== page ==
Flowers kept alive
February 25, 2007
Two flower shows give the lie to the winter whiteness in our city at present; Elva, Carol and I visited one last weekend and another yesterday.
The first was the annual spring flower display at Algonquin College created by a team of aspirant “horticulture technicians” and florists in the Horticulture and Floral Design department, this being an indoor garden set up in one of their plant propagation labs or greenhouse, full of forced bulbs and premature primulas, azaleas, hibiscus bushes, overhung with wisteria and trailing plants; it even has a little goldfish pool. I think the best part of the experience is when you arrive at the door and catch the scent of the hyacinths and narcissi, so evocative of spring, at the end of the corridor.
We saw the second lot of flowers yesterday on the third floor of Ottawa’s Museum of Nature: the Ikebana show recommended by a Japanese friend of mine, Mayumi, who was one of the guides and organisers. Ikebana, which literally means “flowers kept alive”, is a highly disciplined art, full of rules concerning the depth, density and structure of the arrangements, but just as in the composition of a string quartet or a sonnet the very strictness of those rules seems to inspire the practitioners of this art form.
Unexpected elements were incorporated into some of the flower arrangements: wire mesh sprayed with silver paint, shallow bowls of water, bamboo stakes, pieces of fencing, enormous pieces of driftwood, dried hydrangeas, sphagnum moss, willow branches and clumps of ground pine (Lycopodium obscurum) and what appeared to be a complete magnolia tree, its buds just beginning to open. Dramatic, tropical blooms—bird of paradise flowers and flowering bananas—caught everyone’s attention. Again, however, it was the colour and fragrance of the fresh, spring flowers that made the most impression on me and I was not the only one. A guest book lay on a table at the exit for all visitors to sign and as I looked over the shoulder of a little girl who had just signed her name with great care and enthusiasm, she added in the comments column: “they are real. they smel good.”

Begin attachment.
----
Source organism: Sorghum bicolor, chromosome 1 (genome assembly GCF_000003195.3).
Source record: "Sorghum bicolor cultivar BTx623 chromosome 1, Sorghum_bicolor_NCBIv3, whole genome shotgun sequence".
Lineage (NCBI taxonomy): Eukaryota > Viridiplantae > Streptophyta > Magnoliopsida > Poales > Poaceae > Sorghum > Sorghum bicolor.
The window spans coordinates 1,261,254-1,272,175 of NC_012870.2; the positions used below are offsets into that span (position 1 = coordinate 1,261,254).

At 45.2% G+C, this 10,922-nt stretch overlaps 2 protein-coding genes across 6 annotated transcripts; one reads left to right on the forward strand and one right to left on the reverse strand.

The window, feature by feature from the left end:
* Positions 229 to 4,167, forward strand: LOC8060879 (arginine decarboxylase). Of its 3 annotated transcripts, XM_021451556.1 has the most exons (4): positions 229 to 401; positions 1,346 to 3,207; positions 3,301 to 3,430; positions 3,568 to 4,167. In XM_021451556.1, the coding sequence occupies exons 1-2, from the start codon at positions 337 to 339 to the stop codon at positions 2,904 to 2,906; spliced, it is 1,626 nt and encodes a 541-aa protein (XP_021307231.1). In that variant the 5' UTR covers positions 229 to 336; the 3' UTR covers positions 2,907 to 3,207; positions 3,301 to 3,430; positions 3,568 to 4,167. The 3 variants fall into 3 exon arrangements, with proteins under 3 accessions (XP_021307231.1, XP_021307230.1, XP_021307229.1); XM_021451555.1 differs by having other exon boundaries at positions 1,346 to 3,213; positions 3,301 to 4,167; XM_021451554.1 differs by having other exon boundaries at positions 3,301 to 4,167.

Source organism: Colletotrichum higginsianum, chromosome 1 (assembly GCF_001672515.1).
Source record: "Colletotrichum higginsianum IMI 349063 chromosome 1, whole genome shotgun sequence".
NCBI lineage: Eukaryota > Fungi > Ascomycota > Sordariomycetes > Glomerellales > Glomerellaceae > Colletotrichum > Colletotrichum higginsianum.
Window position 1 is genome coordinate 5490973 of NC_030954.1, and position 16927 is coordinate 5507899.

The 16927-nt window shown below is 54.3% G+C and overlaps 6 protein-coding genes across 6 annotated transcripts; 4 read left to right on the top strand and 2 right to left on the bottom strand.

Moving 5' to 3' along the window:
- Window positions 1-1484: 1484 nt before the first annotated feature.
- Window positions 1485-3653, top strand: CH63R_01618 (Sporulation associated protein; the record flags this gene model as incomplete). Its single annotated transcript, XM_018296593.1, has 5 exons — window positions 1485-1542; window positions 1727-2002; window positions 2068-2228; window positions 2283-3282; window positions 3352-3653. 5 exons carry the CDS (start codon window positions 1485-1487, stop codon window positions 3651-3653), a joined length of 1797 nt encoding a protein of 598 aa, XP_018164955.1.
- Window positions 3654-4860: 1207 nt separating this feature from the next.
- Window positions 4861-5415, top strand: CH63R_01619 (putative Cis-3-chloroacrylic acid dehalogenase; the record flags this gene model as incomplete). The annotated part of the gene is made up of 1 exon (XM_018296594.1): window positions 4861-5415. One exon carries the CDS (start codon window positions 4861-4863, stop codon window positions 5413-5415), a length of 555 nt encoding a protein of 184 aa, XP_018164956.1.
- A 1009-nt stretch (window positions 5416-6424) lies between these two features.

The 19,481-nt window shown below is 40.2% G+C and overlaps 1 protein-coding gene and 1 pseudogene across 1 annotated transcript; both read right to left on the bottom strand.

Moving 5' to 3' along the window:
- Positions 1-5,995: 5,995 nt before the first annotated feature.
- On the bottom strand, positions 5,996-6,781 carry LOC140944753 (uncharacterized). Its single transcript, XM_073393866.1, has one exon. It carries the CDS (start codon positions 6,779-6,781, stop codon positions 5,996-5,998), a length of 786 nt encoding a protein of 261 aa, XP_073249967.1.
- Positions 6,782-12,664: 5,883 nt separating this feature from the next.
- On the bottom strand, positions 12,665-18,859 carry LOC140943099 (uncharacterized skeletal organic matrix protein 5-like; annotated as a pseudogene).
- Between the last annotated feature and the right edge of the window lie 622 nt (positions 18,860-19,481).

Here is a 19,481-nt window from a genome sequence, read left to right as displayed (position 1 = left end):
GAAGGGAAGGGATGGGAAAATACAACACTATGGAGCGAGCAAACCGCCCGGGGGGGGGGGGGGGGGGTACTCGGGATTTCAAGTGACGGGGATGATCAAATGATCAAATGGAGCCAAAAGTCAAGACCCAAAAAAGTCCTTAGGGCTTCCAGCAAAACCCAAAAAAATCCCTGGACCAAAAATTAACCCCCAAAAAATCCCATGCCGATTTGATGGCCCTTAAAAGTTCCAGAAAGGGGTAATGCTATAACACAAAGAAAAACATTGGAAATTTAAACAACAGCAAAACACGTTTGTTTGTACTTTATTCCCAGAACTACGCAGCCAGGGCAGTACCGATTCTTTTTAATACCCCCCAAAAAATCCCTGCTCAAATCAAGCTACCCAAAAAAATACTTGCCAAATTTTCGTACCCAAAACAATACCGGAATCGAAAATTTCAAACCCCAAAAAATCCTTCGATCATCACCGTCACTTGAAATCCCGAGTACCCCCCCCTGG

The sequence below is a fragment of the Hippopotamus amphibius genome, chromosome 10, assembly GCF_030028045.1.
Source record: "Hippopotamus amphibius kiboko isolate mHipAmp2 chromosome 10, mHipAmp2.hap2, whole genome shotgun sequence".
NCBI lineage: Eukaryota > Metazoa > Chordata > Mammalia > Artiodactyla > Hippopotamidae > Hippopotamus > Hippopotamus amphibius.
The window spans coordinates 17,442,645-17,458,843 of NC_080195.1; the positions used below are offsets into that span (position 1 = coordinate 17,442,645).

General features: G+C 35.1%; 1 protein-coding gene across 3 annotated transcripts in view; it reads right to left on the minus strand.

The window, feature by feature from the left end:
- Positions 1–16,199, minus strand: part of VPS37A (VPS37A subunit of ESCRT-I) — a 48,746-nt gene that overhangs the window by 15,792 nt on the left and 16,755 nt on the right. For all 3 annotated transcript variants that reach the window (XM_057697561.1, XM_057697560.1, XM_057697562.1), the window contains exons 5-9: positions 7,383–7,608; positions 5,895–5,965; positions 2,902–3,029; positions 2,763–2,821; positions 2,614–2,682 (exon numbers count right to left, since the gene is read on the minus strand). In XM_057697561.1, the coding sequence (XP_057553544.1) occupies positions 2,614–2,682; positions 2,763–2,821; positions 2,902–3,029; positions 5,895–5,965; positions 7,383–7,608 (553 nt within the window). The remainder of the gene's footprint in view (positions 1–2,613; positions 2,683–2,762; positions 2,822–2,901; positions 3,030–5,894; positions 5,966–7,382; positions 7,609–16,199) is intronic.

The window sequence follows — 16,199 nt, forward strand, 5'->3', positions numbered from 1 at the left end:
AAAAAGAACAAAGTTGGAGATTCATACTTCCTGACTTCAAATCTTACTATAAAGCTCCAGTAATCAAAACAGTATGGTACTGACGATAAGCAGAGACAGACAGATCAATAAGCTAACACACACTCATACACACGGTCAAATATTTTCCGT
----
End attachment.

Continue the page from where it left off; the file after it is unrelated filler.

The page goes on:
Another precursor of spring in Ottawa is when ice-breaking operations begin on the local rivers. The blasting began today and at sunset this evening the liberated floodwater was carrying hefty blocks of river ice over the Rideau Falls.